The PFAS Fight

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By Leila Waid.

Environmental justice is in a constant legal battle that, depending on the court’s philosophy, sometimes sees wins for public health safety and but other times faces significant setbacks. March saw a major regression for plastic pollution regulation and the ongoing fight to ban PFAS. On March 21, the Fifth Circuit Court of Appeals – a conservative-leaning court that has obstructed substantial progressive policies over the years – blocked EPA efforts to ban PFAS in plastic containers.

The company behind the lawsuit is Inhance Technology, who specializes in treating plastics. Some of their listed services include “barrier packaging” and “surface technologies,” which they use to make plastics stronger and more durable. Although not explicitly stated on their website, the process by which they treat these plastics includes PFOA, a type of PFAS. PFAS are used in various products for their ability to repel water and oil. These properties allow for the stronger and more durable plastics. However they do not disclose or make it clear to the consumer that they are using a controversial chemical that has been linked in many health studies to various diseases and even death. In fact, Inhance Technologies goes as far as to promote their company as being eco-friendly, stating on their website that they “want to make things better for the world” by reducing plastic. This and other similar statements on the company website make it seem like they are protecting the environment when, in reality, they are contributing to the plastic pollution that endangers everyone’s health – a clear example of greenwashing.

In December 2023, the EPA sent a notice to Inhance Technologies to stop using PFAS in their manufacturing process. In response, they sued the agency. The main debate in the case was if the EPA had the right to put a stop to the process since Inhance had been using PFAS for over 40 years. The EPA argued that it only discovered the usage in 2020 so it should be considered a new process. Ultimately The Fifth Circuit Court of Appeals sided with Inhance, stating the EPA did not have the right to place a restriction since it was not a new process, even if the EPA just found out about it. However, what if a company never discloses the use of harmful chemicals to the EPA? Using the logic and reasoning of this case, the EPA would be unable to block that process because they didn’t catch it in time. Notedly, the court did not deny the dangers of PFAS to the human body; they only overturned the restriction because the process was not new to Inhance.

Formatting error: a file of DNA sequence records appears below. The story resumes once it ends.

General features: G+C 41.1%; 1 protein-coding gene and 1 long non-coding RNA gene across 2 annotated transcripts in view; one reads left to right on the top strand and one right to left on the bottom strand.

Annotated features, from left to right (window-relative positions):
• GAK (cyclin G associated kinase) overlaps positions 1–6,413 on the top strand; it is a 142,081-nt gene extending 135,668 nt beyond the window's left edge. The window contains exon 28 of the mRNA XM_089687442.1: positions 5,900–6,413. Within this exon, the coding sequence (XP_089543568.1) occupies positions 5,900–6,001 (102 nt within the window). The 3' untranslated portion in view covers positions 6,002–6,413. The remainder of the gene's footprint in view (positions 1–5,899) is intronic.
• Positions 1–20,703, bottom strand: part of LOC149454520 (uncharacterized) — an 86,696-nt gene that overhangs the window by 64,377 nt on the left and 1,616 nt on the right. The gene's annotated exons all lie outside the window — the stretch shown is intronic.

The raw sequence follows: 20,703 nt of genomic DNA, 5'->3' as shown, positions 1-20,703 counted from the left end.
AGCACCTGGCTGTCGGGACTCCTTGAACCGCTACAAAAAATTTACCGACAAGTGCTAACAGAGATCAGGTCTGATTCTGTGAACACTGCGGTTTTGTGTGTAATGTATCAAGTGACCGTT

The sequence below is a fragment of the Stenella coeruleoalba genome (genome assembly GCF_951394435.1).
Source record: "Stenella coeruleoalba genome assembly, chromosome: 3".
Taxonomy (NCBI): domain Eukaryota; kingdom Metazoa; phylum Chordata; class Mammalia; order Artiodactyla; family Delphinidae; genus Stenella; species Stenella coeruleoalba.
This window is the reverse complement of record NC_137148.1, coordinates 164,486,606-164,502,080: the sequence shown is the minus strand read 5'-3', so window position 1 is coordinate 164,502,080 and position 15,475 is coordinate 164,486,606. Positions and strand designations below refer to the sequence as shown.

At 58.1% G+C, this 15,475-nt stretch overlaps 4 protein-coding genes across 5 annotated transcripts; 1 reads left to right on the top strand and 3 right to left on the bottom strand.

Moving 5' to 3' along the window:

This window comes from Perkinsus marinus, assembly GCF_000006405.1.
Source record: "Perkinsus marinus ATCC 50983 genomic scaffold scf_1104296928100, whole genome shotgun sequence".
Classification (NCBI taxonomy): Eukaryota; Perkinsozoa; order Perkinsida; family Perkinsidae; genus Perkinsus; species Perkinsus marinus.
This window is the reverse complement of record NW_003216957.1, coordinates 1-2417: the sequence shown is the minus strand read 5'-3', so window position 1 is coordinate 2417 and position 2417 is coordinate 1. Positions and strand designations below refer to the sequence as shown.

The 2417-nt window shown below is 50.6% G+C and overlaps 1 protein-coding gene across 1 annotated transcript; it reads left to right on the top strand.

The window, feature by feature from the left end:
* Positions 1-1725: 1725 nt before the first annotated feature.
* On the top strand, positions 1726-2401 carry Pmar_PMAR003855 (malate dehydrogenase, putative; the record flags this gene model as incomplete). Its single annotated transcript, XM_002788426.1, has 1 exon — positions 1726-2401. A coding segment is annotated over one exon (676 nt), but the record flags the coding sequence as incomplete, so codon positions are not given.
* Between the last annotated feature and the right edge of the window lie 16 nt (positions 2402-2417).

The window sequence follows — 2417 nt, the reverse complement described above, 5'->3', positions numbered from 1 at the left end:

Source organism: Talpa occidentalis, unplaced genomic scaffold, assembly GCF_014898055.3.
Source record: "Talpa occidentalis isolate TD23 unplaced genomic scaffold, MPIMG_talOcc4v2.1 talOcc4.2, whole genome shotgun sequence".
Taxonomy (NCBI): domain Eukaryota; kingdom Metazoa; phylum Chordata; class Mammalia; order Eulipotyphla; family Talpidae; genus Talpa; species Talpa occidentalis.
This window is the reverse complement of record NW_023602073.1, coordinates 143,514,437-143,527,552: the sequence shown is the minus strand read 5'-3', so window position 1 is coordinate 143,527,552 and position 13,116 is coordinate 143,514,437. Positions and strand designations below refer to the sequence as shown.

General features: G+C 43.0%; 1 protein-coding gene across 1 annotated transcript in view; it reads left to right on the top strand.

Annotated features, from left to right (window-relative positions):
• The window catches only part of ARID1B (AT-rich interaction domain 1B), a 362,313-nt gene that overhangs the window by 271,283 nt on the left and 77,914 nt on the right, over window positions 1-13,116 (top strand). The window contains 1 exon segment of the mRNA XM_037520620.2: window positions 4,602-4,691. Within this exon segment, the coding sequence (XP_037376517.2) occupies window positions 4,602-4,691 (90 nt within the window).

What is most frustrating about environmental justice setbacks such as these is that, while the litigation is ongoing, the PFAS, or forever chemicals continue to be manufactured and cause massive pollution. Inhance Technologies argued that they can’t be restricted by the EPA under Section 5 because they have been treating plastics with PFAS for forty years. How much pollution have they added to the environment? How much more will be added by organizations such as these that hide behind a façade of greenwashing and yet contribute to so much of the environmental and human health degradation faced today. 

Court cases can take years to win. And during those years, PFAS continues to bioaccumulate within our bodies and environment. So, while immense national-level policies, such as the PFAS ban that the EPA tried to put in place, are extremely important, we also need to focus on individual and local-level change. For example, we must educate ourselves and our communities about the dangers of PFAS and become informed consumers of what plastic-containing products we buy. If we know that a company uses PFAS in its manufacturing process or partners with companies that do, then we need to be mindful of that and boycott those products. 

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The PFAS Fight

By Leila Waid. Environmental justice is in a constant legal battle that, depending on the court’s philosophy, sometimes sees wins for public health safety and